Sitting apparently unattainable in the middle of one of Paris’ biggest traffic islands, the Arc de Triomphe doesn’t sound glamorous on paper. But go there and you’ll instantly be blown away.
Honouring soldiers who have given their lives fighting for France, and with the tomb of the unknown soldier (from WWI) at its base, the Arc de Triomphe took thirty years to finish (just laying the foundations took a couple, and work was also suspended for a while). Napoleon - who commissioned it - only just lived to see it completed. At nearly fifty metres high and large enough to fly a biplane through (true!) it’s understandable that they took a while…
The Arc de Triomphe stands in the middle of an important geographical axis that runs through Paris, symbolising the link between the old and the new. From the Louvre to the Tuileries Gardens, across the Place de la Concorde and up the Champs Elysées, it looks directly down the most beautiful avenue in the world on one side, and continues on the other past the Palais des Congrès, over the Seine and on to the business area of La Défense just outside the city.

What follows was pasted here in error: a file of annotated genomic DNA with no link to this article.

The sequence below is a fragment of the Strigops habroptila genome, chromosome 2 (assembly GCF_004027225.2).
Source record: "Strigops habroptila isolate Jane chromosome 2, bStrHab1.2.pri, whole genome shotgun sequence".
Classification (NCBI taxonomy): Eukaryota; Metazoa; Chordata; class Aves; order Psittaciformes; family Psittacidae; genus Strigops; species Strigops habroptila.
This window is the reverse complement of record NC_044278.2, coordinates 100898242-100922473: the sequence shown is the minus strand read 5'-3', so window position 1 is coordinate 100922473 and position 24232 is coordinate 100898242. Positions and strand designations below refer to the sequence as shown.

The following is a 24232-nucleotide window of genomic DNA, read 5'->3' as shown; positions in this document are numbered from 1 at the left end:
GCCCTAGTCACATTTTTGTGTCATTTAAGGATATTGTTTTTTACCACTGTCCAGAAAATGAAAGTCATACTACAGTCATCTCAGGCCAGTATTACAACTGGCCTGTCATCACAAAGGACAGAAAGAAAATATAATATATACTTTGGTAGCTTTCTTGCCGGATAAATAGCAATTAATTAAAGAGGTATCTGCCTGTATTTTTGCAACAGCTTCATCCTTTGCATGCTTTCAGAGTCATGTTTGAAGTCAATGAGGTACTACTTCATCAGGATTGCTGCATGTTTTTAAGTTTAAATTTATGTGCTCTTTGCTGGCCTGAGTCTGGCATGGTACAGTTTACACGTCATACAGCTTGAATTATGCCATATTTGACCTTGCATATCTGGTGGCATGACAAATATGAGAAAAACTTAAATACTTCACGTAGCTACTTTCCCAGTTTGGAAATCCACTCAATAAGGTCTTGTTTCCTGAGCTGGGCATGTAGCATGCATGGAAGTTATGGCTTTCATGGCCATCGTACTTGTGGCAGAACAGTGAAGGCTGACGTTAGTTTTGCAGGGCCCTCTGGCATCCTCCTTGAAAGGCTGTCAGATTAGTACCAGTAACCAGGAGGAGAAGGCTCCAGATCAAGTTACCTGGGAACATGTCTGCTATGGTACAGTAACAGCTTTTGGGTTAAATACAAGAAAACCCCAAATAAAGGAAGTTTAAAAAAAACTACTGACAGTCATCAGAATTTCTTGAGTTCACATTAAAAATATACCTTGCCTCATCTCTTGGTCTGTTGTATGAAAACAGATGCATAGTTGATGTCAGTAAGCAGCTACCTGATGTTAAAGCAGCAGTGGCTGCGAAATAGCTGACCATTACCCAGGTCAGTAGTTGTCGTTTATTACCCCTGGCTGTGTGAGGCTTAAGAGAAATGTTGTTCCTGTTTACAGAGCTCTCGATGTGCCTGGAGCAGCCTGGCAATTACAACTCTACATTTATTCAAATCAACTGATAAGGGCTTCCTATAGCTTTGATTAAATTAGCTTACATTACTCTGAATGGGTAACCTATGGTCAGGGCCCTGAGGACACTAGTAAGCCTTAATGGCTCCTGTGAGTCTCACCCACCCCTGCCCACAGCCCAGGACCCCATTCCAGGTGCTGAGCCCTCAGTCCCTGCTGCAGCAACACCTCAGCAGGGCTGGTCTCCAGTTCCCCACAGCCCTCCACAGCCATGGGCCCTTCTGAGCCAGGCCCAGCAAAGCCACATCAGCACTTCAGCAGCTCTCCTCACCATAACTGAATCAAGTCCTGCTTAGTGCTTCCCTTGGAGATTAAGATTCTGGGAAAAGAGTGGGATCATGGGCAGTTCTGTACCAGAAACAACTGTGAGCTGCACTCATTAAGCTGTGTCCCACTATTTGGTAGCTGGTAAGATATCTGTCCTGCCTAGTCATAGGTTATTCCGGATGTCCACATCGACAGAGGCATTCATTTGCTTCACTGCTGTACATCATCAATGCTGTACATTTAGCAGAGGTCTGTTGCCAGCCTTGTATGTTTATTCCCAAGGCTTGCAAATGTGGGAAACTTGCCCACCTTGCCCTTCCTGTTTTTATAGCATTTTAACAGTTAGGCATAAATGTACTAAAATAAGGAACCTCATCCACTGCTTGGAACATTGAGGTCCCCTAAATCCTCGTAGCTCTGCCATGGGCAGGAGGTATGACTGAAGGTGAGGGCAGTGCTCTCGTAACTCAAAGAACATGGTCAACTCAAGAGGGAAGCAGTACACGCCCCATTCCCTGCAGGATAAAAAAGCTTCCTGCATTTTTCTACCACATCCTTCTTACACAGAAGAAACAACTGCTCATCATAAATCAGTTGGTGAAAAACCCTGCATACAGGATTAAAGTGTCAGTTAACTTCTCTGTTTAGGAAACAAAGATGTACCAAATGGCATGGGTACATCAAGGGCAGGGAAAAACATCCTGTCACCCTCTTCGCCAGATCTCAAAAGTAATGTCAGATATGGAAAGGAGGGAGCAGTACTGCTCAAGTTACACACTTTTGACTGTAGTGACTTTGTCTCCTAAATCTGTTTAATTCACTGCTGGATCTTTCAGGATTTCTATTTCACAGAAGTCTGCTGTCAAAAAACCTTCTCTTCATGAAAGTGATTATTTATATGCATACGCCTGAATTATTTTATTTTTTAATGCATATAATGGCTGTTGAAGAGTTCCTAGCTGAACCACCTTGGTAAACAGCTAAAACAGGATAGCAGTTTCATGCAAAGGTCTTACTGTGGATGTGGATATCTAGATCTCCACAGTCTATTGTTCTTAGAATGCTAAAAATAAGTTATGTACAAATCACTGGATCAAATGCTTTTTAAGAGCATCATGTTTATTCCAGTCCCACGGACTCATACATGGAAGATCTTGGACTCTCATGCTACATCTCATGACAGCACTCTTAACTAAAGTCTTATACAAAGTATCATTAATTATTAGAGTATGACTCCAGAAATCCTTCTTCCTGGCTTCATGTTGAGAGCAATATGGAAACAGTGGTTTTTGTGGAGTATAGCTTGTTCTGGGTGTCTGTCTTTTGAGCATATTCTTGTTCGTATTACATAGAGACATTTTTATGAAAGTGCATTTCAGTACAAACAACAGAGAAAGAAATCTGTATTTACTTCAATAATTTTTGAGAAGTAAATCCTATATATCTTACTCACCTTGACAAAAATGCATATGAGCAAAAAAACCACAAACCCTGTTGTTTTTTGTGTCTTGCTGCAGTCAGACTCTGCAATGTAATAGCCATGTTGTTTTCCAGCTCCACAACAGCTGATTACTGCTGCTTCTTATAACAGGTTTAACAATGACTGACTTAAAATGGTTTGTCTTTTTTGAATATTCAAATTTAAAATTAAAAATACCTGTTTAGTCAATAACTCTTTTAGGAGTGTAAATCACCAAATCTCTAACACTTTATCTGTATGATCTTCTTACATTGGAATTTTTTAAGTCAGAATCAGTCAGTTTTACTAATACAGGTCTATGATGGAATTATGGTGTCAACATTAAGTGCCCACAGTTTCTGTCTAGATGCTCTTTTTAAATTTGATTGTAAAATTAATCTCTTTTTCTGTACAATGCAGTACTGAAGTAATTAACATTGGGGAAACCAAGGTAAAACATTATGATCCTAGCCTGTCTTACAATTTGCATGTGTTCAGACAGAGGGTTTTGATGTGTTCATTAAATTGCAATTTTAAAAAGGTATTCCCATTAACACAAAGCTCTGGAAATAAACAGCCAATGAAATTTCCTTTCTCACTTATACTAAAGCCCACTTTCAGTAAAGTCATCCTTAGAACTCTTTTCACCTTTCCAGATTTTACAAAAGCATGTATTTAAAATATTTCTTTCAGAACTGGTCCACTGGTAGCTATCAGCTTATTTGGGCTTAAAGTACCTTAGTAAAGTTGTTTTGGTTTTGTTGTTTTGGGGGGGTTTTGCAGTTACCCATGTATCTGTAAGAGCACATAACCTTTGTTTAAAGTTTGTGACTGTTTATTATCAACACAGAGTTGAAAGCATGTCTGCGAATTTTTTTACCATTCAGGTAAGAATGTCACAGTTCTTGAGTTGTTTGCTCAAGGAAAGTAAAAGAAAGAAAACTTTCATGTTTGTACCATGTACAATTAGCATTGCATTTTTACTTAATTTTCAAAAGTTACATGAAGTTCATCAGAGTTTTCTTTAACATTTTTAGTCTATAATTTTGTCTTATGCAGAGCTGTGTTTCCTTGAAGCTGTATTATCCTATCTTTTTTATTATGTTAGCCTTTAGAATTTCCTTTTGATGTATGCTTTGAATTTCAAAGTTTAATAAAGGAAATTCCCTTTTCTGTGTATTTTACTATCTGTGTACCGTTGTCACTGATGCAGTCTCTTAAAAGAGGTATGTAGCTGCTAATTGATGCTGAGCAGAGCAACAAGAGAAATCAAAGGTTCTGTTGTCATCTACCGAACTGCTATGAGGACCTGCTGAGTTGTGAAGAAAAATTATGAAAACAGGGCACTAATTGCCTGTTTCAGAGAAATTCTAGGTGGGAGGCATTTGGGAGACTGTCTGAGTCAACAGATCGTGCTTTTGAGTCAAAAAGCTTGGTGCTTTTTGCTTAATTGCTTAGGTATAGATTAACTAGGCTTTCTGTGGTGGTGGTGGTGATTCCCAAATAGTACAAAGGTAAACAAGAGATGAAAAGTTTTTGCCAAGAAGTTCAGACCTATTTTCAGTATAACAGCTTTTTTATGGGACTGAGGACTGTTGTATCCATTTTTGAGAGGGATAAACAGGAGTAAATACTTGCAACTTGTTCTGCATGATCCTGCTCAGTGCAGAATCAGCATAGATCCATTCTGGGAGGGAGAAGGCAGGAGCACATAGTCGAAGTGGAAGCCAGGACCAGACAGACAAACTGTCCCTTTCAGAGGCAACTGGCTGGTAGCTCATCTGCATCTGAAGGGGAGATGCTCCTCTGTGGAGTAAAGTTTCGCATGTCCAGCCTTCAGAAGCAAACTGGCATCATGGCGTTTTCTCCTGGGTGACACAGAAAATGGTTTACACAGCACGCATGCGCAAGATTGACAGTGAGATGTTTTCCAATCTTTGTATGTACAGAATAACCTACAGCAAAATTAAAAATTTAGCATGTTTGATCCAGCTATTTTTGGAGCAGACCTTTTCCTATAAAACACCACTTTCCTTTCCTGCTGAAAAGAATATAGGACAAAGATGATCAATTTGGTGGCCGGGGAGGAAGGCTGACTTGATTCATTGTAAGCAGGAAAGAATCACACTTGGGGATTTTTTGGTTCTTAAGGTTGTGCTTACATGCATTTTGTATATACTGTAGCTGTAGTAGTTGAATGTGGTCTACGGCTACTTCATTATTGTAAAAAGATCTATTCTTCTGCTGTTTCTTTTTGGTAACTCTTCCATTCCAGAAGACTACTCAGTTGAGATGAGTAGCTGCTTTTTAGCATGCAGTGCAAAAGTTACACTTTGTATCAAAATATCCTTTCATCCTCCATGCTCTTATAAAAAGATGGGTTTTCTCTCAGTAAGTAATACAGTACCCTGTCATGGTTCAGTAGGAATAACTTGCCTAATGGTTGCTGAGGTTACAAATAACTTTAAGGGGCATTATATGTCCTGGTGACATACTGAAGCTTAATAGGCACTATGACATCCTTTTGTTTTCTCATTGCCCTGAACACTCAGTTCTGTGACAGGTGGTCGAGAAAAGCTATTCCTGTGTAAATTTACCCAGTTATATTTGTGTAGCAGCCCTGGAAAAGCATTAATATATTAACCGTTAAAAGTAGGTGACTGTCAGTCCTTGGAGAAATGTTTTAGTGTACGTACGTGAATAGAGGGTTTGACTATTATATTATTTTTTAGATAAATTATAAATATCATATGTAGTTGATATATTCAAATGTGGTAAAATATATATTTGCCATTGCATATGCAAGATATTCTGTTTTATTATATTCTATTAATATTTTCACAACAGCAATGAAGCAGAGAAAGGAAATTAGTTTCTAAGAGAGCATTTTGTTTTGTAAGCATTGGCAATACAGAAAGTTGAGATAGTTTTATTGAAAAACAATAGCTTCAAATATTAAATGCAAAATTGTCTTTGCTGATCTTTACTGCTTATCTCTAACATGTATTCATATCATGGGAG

Thinking of visiting? Beware if you don’t like steps; there are 284 to get to the top, and the only lift is reserved for the handicapped. Getting there is worth it though; on a clear day, few other sights will give you such a striking and central view over the city.
The Paris International Sailing and Watersports Fair
Fair has always aimed to share the joy of being on the water with as wide an audience as possible. This annual event is one of the most significant in the nautical world: There will be no fewer than 1,200 exhibitors (Beneteau, Jeanneau, Windward Islands ) and 1,500 brands representing the international sailing scenario. The show is split into different areas which include boarding/skiing, power, speed and performance, sailing events, diving, rental offers, tourism, equipment sales, canoeing and kayaking, rowing, speedboats, services and a specialist bookshop.